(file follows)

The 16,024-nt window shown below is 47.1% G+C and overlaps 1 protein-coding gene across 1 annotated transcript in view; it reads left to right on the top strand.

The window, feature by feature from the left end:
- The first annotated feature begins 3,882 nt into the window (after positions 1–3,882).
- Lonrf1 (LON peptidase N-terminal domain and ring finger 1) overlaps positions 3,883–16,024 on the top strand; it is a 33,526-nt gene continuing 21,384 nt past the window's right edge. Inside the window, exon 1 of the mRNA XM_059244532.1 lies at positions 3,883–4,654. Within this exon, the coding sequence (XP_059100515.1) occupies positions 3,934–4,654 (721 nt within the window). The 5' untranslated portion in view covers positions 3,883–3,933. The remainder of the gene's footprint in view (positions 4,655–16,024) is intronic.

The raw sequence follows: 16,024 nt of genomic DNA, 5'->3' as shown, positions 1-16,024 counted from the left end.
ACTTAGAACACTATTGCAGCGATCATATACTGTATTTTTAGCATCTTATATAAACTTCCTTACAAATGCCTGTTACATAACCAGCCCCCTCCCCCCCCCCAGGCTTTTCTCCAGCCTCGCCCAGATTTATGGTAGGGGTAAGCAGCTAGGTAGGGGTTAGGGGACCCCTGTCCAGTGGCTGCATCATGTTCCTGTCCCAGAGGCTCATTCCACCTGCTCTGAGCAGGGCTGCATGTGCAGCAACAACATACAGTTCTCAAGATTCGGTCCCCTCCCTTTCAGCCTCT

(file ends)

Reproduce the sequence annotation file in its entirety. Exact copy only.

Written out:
The 16,024-nt window shown below is 47.1% G+C and overlaps 1 protein-coding gene across 1 annotated transcript in view; it reads left to right on the top strand.

The window, feature by feature from the left end:
- The first annotated feature begins 3,882 nt into the window (after positions 1–3,882).
- Lonrf1 (LON peptidase N-terminal domain and ring finger 1) overlaps positions 3,883–16,024 on the top strand; it is a 33,526-nt gene continuing 21,384 nt past the window's right edge. Inside the window, exon 1 of the mRNA XM_059244532.1 lies at positions 3,883–4,654. Within this exon, the coding sequence (XP_059100515.1) occupies positions 3,934–4,654 (721 nt within the window). The 5' untranslated portion in view covers positions 3,883–3,933. The remainder of the gene's footprint in view (positions 4,655–16,024) is intronic.

The raw sequence follows: 16,024 nt of genomic DNA, 5'->3' as shown, positions 1-16,024 counted from the left end.
ACTTAGAACACTATTGCAGCGATCATATACTGTATTTTTAGCATCTTATATAAACTTCCTTACAAATGCCTGTTACATAACCAGCCCCCTCCCCCCCCCCAGGCTTTTCTCCAGCCTCGCCCAGATTTATGGTAGGGGTAAGCAGCTAGGTAGGGGTTAGGGGACCCCTGTCCAGTGGCTGCATCATGTTCCTGTCCCAGAGGCTCATTCCACCTGCTCTGAGCAGGGCTGCATGTGCAGCAACAACATACAGTTCTCAAGATTCGGTCCCCTCCCTTTCAGCCTCT